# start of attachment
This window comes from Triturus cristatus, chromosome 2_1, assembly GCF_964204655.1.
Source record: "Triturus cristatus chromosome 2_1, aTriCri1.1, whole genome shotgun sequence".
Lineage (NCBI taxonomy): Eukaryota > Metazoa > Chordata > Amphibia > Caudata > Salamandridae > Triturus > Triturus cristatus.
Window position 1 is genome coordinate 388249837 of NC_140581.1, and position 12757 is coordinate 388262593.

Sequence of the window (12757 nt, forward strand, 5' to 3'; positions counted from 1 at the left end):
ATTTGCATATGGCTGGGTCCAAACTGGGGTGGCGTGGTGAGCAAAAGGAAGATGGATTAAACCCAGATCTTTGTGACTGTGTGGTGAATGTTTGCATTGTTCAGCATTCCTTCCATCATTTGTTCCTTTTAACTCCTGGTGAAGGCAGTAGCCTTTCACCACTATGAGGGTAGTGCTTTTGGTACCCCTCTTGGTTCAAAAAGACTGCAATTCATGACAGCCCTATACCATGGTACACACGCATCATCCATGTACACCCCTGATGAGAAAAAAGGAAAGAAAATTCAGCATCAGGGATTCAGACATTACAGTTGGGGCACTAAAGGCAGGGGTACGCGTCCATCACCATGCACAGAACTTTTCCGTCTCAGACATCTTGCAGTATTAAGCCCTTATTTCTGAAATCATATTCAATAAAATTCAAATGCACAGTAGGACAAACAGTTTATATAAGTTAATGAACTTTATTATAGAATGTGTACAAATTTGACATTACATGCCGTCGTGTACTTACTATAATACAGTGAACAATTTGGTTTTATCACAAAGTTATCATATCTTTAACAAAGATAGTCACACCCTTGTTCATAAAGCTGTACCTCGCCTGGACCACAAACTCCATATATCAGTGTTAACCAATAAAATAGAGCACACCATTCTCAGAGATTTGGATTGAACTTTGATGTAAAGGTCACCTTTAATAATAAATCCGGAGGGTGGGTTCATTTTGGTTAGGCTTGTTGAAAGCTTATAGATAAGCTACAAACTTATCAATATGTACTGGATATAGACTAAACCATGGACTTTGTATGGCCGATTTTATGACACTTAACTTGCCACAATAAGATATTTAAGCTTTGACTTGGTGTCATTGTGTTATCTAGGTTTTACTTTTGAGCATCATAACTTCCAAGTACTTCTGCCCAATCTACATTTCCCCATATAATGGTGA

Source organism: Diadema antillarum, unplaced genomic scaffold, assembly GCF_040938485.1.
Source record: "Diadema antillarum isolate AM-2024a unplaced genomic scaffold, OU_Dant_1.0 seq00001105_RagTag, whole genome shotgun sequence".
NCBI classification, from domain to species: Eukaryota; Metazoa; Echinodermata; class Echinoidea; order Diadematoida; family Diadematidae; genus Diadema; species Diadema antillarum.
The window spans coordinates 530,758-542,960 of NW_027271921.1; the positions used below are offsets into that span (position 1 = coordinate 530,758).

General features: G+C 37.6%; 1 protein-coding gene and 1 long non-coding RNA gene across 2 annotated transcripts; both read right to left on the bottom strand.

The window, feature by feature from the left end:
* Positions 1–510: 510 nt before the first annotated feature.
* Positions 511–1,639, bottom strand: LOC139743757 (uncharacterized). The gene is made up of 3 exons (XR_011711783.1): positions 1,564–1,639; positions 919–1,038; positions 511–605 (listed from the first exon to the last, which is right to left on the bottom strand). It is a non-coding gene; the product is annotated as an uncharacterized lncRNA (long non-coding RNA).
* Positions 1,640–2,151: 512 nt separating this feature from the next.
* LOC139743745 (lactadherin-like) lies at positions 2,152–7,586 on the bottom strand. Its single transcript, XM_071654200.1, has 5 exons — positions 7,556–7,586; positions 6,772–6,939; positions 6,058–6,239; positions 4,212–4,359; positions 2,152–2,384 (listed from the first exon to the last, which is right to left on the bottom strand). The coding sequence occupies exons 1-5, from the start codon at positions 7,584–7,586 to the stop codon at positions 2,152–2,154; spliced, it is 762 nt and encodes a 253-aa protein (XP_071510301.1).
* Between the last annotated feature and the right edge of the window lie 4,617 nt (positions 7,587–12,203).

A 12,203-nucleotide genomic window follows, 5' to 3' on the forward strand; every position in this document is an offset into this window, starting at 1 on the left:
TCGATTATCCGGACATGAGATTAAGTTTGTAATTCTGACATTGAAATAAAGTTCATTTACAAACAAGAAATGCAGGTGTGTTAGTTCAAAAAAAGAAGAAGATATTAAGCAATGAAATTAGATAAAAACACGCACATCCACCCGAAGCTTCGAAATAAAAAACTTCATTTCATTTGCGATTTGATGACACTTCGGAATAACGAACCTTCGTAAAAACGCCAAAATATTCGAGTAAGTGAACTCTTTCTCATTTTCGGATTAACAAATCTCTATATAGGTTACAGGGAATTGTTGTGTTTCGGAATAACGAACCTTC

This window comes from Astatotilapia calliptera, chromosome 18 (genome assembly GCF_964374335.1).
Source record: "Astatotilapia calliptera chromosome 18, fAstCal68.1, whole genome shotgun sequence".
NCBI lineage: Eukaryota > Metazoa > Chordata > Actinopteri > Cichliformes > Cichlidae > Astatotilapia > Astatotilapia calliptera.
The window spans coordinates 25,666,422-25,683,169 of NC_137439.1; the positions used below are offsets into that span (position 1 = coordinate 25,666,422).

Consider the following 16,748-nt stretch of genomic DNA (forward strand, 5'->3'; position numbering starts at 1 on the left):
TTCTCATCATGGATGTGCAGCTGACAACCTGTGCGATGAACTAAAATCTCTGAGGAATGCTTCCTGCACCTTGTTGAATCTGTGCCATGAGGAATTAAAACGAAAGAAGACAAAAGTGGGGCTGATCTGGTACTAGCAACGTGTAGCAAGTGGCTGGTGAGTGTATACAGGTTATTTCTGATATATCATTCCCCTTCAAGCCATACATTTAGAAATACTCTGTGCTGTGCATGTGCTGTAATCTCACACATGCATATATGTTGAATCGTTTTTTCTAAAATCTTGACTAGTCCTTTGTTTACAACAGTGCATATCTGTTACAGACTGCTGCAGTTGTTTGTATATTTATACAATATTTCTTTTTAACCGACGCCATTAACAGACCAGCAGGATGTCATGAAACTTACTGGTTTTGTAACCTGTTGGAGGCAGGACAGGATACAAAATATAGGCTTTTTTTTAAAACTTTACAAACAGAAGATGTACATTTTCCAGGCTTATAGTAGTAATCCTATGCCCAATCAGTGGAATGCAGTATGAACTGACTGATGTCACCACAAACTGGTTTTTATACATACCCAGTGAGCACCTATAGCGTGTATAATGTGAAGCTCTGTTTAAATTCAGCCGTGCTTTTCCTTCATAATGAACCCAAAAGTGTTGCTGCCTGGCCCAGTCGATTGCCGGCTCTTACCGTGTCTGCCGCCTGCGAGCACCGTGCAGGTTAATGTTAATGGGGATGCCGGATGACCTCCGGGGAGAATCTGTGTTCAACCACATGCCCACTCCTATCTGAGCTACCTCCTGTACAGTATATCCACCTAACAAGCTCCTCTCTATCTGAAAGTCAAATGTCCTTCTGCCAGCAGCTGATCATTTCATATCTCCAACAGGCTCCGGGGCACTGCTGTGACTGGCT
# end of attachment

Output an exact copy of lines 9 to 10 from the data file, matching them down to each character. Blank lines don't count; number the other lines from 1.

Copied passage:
NCBI classification, from domain to species: Eukaryota; Metazoa; Echinodermata; class Echinoidea; order Diadematoida; family Diadematidae; genus Diadema; species Diadema antillarum.
The window spans coordinates 530,758-542,960 of NW_027271921.1; the positions used below are offsets into that span (position 1 = coordinate 530,758).